I'll admit, flat out, that I don't yet own an Ereader. And really, unless it is an Ipad, I'm not terribly interested in having one. Convenience seems to be the biggest factor for purchasers, and there's no doubt the instant access is pretty cool. And they look cool too! While some owners complain about glare, battery life, and the feel of the plastic, others find that the convenience and ecological interests makes up for these problems.
However, as an avid reader, especially of history books, I can't help but wonder if there's a factor missing in the debate: illustrations and photography. I've talked to a few owners of E-readers of various brands, and asked them if they feel a picture, diagram, or illustration looks the same on an E-reader as it does in a print book. Several were taken back by the question, but most admitted that the impression is not the same as in print. For example, right now I'm reading Angel Island, from Oxford UP, about the immigration of Chinese and other nationalities into San Francisco who were detained on Angel Island. To me, the diagrams of the buildings, the photographs of the people, copies of receipts and intake papers make the story far more personal than had they been omitted. Would that same feeling be possible if I were viewing them in an Ereader? Or would I have just glanced over them?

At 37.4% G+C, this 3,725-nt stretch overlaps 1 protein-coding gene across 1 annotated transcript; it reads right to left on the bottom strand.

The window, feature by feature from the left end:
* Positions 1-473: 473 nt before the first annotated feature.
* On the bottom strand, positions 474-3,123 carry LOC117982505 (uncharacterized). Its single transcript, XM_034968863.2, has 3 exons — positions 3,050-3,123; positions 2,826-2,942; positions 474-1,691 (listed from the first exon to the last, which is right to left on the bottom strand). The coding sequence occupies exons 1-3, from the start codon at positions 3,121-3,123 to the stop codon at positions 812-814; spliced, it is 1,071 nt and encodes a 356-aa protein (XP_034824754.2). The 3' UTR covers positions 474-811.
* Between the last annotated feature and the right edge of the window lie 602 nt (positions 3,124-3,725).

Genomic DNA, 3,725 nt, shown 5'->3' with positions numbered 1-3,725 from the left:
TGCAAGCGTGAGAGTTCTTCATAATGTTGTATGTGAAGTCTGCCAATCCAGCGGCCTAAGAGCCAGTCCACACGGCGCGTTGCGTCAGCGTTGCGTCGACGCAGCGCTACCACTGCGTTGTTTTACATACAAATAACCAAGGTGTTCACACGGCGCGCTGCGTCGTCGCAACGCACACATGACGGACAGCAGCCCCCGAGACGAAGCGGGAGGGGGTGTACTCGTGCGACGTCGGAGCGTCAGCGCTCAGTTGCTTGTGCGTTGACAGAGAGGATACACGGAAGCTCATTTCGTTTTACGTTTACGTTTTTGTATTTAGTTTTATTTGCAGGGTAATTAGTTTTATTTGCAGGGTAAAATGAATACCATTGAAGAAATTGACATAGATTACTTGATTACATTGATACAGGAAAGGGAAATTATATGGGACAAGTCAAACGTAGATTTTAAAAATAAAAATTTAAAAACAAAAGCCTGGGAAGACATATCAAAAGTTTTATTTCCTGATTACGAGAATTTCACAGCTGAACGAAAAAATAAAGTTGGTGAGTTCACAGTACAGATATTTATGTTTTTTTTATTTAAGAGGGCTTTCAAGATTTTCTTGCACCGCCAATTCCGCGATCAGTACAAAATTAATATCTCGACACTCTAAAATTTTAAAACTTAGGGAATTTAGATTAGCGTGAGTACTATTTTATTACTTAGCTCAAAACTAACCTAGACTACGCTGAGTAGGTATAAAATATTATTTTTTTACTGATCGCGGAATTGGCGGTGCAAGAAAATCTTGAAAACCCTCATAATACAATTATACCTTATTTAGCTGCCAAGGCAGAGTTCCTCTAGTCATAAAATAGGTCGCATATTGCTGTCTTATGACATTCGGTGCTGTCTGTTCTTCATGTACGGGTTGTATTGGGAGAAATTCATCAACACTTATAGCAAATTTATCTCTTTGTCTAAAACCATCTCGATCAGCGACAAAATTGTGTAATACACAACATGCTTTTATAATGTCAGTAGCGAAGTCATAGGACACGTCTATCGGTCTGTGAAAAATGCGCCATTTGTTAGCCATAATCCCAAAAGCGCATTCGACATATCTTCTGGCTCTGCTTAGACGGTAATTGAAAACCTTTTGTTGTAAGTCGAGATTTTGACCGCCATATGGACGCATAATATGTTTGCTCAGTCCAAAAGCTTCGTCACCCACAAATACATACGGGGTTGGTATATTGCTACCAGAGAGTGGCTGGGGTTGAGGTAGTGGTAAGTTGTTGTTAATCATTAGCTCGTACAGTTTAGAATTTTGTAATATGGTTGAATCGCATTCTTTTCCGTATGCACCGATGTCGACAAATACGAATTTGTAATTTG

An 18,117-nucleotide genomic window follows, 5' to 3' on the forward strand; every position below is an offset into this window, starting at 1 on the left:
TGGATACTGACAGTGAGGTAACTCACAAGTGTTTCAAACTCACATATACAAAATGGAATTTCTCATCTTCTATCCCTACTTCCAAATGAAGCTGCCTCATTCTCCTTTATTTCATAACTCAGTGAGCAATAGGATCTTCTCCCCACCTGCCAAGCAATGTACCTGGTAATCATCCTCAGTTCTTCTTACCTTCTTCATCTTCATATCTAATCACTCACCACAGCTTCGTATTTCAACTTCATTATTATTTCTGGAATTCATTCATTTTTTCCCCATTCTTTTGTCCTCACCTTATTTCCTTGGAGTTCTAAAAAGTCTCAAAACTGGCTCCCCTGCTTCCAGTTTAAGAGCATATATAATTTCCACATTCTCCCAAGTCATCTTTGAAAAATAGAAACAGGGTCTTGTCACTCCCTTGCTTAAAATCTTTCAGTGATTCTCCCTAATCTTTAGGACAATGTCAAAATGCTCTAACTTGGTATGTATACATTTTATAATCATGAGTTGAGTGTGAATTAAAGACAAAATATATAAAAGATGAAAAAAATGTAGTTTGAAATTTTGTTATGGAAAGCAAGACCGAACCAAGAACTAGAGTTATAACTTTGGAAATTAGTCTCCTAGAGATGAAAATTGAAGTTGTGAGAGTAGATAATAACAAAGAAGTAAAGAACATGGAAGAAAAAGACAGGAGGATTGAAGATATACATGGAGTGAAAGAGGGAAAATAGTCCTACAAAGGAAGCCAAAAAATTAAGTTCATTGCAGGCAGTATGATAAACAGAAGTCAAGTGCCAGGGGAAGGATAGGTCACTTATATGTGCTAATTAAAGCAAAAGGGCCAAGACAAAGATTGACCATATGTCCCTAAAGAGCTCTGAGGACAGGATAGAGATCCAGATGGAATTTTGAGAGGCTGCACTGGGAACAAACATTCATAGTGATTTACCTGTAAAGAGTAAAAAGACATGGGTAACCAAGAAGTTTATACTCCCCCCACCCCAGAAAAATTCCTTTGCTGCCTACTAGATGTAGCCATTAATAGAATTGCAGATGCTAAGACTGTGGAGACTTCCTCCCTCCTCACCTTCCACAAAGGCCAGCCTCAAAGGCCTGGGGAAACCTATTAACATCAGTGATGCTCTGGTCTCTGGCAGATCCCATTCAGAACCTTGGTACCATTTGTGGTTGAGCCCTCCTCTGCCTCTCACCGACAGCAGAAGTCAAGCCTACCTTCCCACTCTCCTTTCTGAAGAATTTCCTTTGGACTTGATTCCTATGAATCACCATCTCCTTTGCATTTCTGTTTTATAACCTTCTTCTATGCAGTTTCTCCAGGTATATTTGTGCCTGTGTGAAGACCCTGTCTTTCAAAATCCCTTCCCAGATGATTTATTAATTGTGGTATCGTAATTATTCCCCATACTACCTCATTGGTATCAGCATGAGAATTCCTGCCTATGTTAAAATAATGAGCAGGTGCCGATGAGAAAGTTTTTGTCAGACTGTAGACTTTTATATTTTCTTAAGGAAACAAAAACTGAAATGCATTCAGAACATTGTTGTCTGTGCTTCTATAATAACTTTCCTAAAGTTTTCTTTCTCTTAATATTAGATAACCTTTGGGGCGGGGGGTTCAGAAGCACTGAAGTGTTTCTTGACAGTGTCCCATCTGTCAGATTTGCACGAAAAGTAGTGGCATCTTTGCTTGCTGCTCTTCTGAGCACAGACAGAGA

This isn't about pretty little illustrations that simply beautify a page. I'm more concerned with historical details, as well as the shock value of a photograph (see Susan Casey's The Wave for knockout photos!), that contribute substantially to the facts of the book. They don't embellish, they clarify or expose. In a print book, they can be studied to discover every nuance.
In addition, besides the publishers that are hurt by loss of print books, what about illustrators and format designers that are equally or more impacted by the switch to Ereaders? Will the Ereading experience be all about the convenience so much that we don't appreciate stylistic details? After all, there are those that spend a great deal of time designing the particular layout, font choice and size, and "look" of a print book. Is that lost on an Ereader?
I'd love to hear opinions from those with Ereaders to weigh in with their impression of the way of illustrations or photographs are seen on an Ereader, and any differences they find. Is it a significant consideration?